“The demand for our hospitality events in Saudi Arabia continues to grow and with the Kingdom named as the fastest-expanding tourism industry within the G20 countries in the UN World Tourism Organization Tourism Barometer, there will be so much to share about tourism and hospitality investment and development at FHS Saudi Arabia this year,” said Jonathan Worsley, chairman of The Bench.

FASTFACT

This year’s conference theme, “Invest in Change,” will emphasize the importance of the positive change that can be brought about by investing in time, intellect and experience to keep up with changing times and trends in order to better influence the hospitality industry’s future.

The event, which will also feature in-depth discussions about the Kingdom’s cultural legacy and natural assets in order to market it as a prime tourist and business travel destination, is expected to draw 750 delegates from 40 countries and 300 companies.
The official opening of the 2023 edition of FHS Saudi Arabia will take place on May 8 with welcome remarks by Prince Bandar bin Saud bin Khalid, secretary general of the King Faisal Foundation and chairman of the board of directors of Al Khozama, Saudi Arabia’s leading hospitality, property investment, development, and management company.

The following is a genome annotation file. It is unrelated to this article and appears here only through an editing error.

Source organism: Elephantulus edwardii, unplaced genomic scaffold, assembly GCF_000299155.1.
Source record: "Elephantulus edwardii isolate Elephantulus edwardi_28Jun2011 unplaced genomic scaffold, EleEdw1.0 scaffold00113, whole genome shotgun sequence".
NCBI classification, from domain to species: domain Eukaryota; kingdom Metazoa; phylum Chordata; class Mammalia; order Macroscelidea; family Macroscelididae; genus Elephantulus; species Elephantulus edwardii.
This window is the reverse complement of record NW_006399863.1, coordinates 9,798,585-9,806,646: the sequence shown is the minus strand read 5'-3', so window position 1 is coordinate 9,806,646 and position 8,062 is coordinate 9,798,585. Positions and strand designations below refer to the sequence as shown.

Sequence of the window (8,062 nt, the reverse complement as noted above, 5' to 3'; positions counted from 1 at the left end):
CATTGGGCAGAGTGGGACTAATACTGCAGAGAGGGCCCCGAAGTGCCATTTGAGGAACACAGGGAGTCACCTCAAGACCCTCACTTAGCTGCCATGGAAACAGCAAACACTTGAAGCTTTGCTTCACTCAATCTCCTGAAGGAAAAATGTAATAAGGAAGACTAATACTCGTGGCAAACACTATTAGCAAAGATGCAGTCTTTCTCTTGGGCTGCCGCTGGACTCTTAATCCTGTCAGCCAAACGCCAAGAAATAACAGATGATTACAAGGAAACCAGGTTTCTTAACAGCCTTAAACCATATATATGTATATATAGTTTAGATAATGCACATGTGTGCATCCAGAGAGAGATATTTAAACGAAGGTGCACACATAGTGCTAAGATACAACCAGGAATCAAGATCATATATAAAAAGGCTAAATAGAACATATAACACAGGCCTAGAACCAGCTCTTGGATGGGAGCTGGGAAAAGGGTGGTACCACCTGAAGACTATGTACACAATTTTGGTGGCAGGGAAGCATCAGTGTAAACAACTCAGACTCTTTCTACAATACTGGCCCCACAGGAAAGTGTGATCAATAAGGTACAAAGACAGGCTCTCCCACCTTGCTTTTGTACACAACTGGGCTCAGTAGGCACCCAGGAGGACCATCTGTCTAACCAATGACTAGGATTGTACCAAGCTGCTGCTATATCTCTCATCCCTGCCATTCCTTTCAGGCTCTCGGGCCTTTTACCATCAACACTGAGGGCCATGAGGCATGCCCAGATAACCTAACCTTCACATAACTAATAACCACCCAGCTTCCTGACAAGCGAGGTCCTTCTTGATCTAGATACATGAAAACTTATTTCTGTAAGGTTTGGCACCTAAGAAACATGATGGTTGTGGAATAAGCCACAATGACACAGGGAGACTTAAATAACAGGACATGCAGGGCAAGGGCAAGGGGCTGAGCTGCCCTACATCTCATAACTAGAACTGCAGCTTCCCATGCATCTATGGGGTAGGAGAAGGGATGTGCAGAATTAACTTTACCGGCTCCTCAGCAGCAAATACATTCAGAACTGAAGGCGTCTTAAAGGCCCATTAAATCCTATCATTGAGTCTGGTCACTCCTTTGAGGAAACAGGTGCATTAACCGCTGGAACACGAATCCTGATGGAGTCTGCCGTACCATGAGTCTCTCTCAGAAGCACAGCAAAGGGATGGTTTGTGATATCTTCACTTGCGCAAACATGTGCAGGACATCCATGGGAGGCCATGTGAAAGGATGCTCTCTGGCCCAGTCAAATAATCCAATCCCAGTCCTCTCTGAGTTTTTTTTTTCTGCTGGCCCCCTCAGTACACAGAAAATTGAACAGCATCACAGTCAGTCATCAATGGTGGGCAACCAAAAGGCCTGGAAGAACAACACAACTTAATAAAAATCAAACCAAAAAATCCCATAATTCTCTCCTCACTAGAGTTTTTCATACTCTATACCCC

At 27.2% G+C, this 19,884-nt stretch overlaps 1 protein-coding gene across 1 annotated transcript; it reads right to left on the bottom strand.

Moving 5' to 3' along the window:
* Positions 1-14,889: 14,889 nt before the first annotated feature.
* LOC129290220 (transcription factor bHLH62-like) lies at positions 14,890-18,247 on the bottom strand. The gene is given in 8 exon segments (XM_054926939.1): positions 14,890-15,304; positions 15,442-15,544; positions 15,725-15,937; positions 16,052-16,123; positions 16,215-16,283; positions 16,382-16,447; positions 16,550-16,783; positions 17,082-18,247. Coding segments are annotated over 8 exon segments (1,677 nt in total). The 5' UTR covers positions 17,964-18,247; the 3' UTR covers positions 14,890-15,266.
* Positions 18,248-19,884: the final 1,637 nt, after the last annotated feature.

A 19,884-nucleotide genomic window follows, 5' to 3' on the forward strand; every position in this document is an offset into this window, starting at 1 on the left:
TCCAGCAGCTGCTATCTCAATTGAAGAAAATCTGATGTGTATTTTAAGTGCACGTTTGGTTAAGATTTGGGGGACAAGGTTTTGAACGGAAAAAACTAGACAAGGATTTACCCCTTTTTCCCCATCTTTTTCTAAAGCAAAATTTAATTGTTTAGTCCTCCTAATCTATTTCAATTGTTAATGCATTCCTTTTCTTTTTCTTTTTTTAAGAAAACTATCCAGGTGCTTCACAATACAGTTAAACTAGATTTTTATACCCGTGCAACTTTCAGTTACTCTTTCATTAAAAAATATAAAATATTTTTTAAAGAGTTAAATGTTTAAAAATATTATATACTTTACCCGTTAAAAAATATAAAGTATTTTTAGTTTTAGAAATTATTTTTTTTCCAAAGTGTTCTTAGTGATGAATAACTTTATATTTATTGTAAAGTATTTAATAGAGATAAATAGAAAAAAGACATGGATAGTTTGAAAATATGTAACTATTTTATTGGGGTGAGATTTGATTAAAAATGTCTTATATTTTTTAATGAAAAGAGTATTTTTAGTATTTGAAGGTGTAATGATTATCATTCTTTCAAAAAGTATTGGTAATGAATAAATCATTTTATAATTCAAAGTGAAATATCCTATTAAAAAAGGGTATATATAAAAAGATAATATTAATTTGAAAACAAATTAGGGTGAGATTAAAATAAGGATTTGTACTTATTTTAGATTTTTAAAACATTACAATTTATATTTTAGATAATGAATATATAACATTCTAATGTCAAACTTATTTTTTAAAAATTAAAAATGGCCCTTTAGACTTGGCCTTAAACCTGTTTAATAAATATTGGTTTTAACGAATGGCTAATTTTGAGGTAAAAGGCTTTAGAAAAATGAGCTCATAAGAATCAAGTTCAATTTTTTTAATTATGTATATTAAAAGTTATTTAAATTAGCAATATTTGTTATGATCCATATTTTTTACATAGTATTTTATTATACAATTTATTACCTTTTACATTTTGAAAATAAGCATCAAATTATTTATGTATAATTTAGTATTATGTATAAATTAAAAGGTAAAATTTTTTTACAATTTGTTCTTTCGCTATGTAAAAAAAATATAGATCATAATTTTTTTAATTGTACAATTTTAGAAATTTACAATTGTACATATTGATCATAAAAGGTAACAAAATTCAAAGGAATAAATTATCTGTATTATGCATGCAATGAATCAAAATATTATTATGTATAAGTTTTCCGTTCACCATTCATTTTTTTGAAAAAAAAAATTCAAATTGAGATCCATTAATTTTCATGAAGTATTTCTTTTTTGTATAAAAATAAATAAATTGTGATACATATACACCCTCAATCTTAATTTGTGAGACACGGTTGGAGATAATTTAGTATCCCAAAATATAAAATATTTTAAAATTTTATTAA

“The Future Hospitality Summit is in a unique standing, as it is the only investment conference focusing on the hospitality and tourism sector in Saudi Arabia,” Jana Bader, general manager at The Bench in Riyadh, told Arab News.
She added: “FHS is a platform that brings international opportunities to the Saudi market, and Saudi market opportunities to the whole world. Of significance is also the fact that, unlike other conferences, FHS is specifically aimed at investors with a networking power to connect them with the right opportunities and to build relationships that last.”
The first day will be dedicated to the Global Restaurant Investment Forum, which focuses on food and beverage investment and development in the Kingdom and beyond.

Unlike other conferences, the summit is specifically aimed at investors with a networking power to connect them with the right opportunities and to build relationships that last.

Jana Bader, The Bench general manager